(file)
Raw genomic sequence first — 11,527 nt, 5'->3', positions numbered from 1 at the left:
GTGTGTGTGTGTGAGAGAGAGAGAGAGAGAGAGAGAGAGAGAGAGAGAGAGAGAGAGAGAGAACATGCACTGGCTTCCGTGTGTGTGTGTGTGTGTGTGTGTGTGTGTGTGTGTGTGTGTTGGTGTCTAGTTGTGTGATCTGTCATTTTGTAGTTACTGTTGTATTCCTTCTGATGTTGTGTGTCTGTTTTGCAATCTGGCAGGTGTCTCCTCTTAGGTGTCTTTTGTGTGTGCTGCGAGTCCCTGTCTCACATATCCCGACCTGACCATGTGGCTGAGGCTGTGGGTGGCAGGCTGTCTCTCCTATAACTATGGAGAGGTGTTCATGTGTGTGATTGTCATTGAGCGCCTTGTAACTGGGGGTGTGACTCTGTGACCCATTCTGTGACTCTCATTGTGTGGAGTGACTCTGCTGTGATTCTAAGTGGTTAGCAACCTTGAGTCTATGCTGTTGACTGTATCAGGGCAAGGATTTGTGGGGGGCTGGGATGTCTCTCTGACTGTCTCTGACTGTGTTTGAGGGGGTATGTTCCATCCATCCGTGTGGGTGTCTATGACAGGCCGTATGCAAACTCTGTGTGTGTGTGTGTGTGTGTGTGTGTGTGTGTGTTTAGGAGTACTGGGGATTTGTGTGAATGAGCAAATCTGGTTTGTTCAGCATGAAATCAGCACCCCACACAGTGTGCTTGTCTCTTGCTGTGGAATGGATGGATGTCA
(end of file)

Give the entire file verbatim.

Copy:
Raw genomic sequence first — 11,527 nt, 5'->3', positions numbered from 1 at the left:
GTGTGTGTGTGTGAGAGAGAGAGAGAGAGAGAGAGAGAGAGAGAGAGAGAGAGAGAGAGAGAACATGCACTGGCTTCCGTGTGTGTGTGTGTGTGTGTGTGTGTGTGTGTGTGTGTGTGTTGGTGTCTAGTTGTGTGATCTGTCATTTTGTAGTTACTGTTGTATTCCTTCTGATGTTGTGTGTCTGTTTTGCAATCTGGCAGGTGTCTCCTCTTAGGTGTCTTTTGTGTGTGCTGCGAGTCCCTGTCTCACATATCCCGACCTGACCATGTGGCTGAGGCTGTGGGTGGCAGGCTGTCTCTCCTATAACTATGGAGAGGTGTTCATGTGTGTGATTGTCATTGAGCGCCTTGTAACTGGGGGTGTGACTCTGTGACCCATTCTGTGACTCTCATTGTGTGGAGTGACTCTGCTGTGATTCTAAGTGGTTAGCAACCTTGAGTCTATGCTGTTGACTGTATCAGGGCAAGGATTTGTGGGGGGCTGGGATGTCTCTCTGACTGTCTCTGACTGTGTTTGAGGGGGTATGTTCCATCCATCCGTGTGGGTGTCTATGACAGGCCGTATGCAAACTCTGTGTGTGTGTGTGTGTGTGTGTGTGTGTGTGTGTTTAGGAGTACTGGGGATTTGTGTGAATGAGCAAATCTGGTTTGTTCAGCATGAAATCAGCACCCCACACAGTGTGCTTGTCTCTTGCTGTGGAATGGATGGATGTCA